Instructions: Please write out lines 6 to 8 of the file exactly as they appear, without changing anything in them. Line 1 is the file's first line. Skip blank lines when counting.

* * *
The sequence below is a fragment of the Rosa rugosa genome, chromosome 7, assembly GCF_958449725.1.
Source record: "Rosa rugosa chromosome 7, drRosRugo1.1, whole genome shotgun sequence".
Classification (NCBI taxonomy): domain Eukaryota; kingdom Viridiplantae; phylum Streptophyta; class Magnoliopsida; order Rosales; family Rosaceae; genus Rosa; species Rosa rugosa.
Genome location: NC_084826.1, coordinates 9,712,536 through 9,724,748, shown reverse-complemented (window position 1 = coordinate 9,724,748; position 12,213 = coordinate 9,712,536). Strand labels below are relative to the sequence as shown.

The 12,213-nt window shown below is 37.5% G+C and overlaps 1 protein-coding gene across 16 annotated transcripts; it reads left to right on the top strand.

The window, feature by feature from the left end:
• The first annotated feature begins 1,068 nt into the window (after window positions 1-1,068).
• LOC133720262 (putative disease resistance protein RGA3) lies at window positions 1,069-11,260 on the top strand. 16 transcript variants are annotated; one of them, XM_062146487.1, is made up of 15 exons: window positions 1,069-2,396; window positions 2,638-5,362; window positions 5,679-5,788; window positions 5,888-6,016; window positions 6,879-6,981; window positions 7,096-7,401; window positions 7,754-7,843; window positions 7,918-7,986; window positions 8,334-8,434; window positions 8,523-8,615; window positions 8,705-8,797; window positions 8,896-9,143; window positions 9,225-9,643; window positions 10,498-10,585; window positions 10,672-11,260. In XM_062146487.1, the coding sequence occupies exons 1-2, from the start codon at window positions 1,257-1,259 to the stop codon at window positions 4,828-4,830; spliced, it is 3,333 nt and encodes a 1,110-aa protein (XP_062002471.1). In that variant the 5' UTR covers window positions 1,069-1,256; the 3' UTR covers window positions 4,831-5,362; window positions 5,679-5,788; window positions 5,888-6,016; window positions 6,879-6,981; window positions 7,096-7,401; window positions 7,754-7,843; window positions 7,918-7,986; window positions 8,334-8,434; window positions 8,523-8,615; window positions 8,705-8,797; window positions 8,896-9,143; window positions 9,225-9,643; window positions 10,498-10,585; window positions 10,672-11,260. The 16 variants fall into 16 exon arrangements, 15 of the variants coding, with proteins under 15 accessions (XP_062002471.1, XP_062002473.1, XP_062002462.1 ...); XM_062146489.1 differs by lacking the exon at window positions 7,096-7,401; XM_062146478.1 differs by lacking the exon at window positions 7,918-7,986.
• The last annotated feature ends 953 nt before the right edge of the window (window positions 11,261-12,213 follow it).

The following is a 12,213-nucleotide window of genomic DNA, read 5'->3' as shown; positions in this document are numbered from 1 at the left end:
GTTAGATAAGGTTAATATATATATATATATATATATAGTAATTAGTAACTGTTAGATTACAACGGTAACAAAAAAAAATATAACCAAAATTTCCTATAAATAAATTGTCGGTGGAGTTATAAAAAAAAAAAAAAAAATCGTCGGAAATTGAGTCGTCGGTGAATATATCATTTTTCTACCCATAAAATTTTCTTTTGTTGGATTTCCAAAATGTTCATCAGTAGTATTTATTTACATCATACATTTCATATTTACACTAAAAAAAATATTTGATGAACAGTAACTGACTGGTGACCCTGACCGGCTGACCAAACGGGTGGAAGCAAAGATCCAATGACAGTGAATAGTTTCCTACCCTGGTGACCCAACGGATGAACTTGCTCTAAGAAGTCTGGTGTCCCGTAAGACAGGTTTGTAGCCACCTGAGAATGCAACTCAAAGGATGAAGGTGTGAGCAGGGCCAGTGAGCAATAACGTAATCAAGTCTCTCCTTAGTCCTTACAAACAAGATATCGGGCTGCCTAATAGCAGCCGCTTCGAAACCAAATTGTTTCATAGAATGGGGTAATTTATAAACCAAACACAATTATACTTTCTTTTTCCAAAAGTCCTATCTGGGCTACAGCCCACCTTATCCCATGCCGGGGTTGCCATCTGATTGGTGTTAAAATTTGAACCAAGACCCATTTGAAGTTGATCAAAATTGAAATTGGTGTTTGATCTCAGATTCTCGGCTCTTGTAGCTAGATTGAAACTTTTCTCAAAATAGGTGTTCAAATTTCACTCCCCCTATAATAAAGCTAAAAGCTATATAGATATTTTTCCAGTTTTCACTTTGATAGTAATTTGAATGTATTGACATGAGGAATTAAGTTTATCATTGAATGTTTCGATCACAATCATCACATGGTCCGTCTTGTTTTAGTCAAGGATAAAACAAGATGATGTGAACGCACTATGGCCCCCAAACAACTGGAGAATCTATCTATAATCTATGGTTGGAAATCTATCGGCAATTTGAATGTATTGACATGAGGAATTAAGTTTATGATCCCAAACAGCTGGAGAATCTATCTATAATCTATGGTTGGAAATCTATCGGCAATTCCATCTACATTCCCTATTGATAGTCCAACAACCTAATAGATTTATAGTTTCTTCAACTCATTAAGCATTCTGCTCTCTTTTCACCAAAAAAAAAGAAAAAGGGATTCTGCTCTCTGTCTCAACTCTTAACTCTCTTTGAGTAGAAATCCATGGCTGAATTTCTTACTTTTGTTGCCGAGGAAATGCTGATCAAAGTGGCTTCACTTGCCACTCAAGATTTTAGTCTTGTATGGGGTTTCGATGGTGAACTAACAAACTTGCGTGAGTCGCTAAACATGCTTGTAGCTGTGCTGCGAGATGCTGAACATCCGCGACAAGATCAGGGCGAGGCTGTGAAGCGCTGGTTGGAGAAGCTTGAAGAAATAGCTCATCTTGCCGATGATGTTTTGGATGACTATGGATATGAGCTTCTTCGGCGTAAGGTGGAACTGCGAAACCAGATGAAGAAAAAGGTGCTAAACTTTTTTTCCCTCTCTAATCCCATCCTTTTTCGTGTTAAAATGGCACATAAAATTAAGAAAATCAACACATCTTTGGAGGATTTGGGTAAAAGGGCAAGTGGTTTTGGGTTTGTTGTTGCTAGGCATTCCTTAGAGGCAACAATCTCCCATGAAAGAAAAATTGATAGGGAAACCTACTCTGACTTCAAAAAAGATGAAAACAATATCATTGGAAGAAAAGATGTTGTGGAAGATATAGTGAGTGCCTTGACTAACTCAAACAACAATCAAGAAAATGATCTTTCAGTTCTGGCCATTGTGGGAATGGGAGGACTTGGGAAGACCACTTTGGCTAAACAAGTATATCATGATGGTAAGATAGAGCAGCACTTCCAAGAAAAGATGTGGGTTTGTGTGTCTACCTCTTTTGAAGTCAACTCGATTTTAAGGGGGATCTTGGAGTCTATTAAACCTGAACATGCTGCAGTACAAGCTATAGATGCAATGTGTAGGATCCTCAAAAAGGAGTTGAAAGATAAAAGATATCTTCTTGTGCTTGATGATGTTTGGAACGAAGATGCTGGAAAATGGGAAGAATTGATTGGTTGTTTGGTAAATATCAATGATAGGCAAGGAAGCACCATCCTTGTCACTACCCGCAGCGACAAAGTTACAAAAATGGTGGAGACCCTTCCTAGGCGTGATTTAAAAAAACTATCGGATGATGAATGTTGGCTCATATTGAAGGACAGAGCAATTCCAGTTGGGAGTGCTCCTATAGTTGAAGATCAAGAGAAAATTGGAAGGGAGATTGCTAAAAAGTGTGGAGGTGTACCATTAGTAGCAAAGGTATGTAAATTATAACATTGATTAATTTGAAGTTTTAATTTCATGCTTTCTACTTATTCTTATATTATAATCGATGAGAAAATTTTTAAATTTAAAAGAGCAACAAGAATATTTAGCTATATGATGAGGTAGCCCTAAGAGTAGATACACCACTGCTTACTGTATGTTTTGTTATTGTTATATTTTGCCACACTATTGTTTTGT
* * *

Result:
The window, feature by feature from the left end:
• The first annotated feature begins 1,068 nt into the window (after window positions 1-1,068).
• LOC133720262 (putative disease resistance protein RGA3) lies at window positions 1,069-11,260 on the top strand. 16 transcript variants are annotated; one of them, XM_062146487.1, is made up of 15 exons: window positions 1,069-2,396; window positions 2,638-5,362; window positions 5,679-5,788; window positions 5,888-6,016; window positions 6,879-6,981; window positions 7,096-7,401; window positions 7,754-7,843; window positions 7,918-7,986; window positions 8,334-8,434; window positions 8,523-8,615; window positions 8,705-8,797; window positions 8,896-9,143; window positions 9,225-9,643; window positions 10,498-10,585; window positions 10,672-11,260. In XM_062146487.1, the coding sequence occupies exons 1-2, from the start codon at window positions 1,257-1,259 to the stop codon at window positions 4,828-4,830; spliced, it is 3,333 nt and encodes a 1,110-aa protein (XP_062002471.1). In that variant the 5' UTR covers window positions 1,069-1,256; the 3' UTR covers window positions 4,831-5,362; window positions 5,679-5,788; window positions 5,888-6,016; window positions 6,879-6,981; window positions 7,096-7,401; window positions 7,754-7,843; window positions 7,918-7,986; window positions 8,334-8,434; window positions 8,523-8,615; window positions 8,705-8,797; window positions 8,896-9,143; window positions 9,225-9,643; window positions 10,498-10,585; window positions 10,672-11,260. The 16 variants fall into 16 exon arrangements, 15 of the variants coding, with proteins under 15 accessions (XP_062002471.1, XP_062002473.1, XP_062002462.1 ...); XM_062146489.1 differs by lacking the exon at window positions 7,096-7,401; XM_062146478.1 differs by lacking the exon at window positions 7,918-7,986.